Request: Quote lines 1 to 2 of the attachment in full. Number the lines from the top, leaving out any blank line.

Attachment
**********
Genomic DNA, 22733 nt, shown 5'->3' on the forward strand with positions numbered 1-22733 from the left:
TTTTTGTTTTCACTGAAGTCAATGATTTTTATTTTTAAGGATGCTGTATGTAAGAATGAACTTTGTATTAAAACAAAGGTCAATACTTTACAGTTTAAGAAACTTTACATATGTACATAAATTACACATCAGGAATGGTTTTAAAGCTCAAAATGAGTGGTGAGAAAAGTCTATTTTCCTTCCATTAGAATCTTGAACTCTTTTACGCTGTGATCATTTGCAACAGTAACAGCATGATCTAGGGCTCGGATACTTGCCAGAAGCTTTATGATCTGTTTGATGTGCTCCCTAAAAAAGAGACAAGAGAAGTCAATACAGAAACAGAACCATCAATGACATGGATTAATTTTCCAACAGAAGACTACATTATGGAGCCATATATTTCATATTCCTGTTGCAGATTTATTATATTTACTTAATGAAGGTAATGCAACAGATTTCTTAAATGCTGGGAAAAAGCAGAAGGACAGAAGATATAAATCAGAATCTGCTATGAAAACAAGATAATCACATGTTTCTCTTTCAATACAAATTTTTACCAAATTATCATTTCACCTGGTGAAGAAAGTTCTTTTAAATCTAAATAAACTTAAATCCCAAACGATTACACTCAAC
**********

Genomic DNA, 22733 nt, shown 5'->3' on the forward strand with positions numbered 1-22733 from the left:
TTTTTGTTTTCACTGAAGTCAATGATTTTTATTTTTAAGGATGCTGTATGTAAGAATGAACTTTGTATTAAAACAAAGGTCAATACTTTACAGTTTAAGAAACTTTACATATGTACATAAATTACACATCAGGAATGGTTTTAAAGCTCAAAATGAGTGGTGAGAAAAGTCTATTTTCCTTCCATTAGAATCTTGAACTCTTTTACGCTGTGATCATTTGCAACAGTAACAGCATGATCTAGGGCTCGGATACTTGCCAGAAGCTTTATGATCTGTTTGATGTGCTCCCTAAAAAAGAGACAAGAGAAGTCAATACAGAAACAGAACCATCAATGACATGGATTAATTTTCCAACAGAAGACTACATTATGGAGCCATATATTTCATATTCCTGTTGCAGATTTATTATATTTACTTAATGAAGGTAATGCAACAGATTTCTTAAATGCTGGGAAAAAGCAGAAGGACAGAAGATATAAATCAGAATCTGCTATGAAAACAAGATAATCACATGTTTCTCTTTCAATACAAATTTTTACCAAATTATCATTTCACCTGGTGAAGAAAGTTCTTTTAAATCTAAATAAACTTAAATCCCAAACGATTACACTCAAC